Monday, 02 May 2011 03:59

Looking at the Results of Google's "Negative Cost" Business Model Employed Through Android

The mobile computing field is growing by leaps while potential casualties are already limping across the battle field before the second round of ammunition has been fired - see Blackberries Getting Blacked Out, Imitate Amateur Base Jumpers Sans Parachute! We all know of Apple's spectacular performance, but the media still seems to allow such to overshadow the amazing progress of Android and those entities that have embraced it over the last year or two. Let's take a look...

Google employs the "negative cost" business model through Android where manufacturers and carriers are actually paid to use and sell it after getting it for free (before any customization or special app licensing). The result of such is a very compelling business proposition, a business proposition that (shockingly) many people who would be expected to know better believe does not make anyone money. Well, the carriers seem to make better money on Android than they do  on Apple products - reference AT&T’s Q1 Record Results Show That There Is More Money In Android Than There Ever Was In Apple: How Do You Compete With Less Than Free? and Verizon’s Earnings Confirm The Economic Impact of Android vs iPhone In Regards To Carrier Profitability. If one were to review My Thoughts on Roger McNamee’s View of Google and Mobile Computing, you can see where I am coming from. I answered his comments in detail in the following posts:

  1. Google’s Q1 2011 Review: Part 2 Of My Comments On The Gross Misvaluation of Google
  2. A Realistic Look At The Success Of Google’s Investment History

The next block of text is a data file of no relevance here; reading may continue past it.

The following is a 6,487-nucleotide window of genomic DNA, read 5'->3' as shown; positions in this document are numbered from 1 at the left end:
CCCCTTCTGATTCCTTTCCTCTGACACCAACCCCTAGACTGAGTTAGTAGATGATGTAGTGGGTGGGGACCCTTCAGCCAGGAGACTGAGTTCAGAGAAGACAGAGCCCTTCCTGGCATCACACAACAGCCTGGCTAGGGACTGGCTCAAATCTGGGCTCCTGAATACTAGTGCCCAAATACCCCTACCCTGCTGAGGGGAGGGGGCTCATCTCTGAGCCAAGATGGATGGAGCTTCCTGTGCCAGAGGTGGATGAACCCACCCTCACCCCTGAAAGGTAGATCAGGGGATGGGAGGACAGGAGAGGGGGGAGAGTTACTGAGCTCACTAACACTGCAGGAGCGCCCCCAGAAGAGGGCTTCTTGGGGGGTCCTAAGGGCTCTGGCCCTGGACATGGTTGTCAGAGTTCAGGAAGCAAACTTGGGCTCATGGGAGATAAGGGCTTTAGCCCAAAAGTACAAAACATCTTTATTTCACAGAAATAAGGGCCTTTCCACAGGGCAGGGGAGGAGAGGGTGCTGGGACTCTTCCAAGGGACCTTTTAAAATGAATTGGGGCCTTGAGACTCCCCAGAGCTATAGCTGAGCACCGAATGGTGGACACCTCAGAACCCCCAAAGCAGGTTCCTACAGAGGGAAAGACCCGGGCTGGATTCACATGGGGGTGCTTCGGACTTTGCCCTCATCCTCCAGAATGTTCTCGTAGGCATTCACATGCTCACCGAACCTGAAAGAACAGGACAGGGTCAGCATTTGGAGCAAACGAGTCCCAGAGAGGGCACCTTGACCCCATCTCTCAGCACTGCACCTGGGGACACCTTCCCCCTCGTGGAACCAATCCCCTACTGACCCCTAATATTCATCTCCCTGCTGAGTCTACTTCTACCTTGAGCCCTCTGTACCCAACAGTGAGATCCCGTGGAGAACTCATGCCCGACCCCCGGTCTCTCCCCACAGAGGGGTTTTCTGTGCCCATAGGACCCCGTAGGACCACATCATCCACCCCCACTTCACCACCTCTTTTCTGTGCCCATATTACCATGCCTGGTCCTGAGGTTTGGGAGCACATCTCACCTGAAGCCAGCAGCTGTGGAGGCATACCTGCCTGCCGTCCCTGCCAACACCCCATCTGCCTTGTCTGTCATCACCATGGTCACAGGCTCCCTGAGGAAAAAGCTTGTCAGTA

Part of the answer is simply tracking the success of the companies that have went nearly full Android, such as HTC. Take a look at the historical picture, pre and post- Android...

Android through nearly all price points, geographic markets and carrier platforms – therefore Apple has no choice. Apple has always thrived as a niche company, and entering a space that is being rapidly commoditized by Android is dangerous and at the very least guarantees margin compression. It is not as if money can’t be made in the space, but it is much easier to make money in the commoditized space when you don’t have to pay for the OS development, you know like the Android adopters. Witness the success of my historically favorite (at least for now) handset maker, HTC after they invested full on into Android and benefited from the commoditization of the high end smartphone…

The Android drives revenue/profit scenario is not endemic to just HTC. Notice Samsung, LG, Motorola, etc. – all have made a bundle on Android. Reference the carriers who sell more Android devices than anything else, and get kickbacks from revenue shares. I simply disagree with Mr. McNamara’s observations, as do these charts above.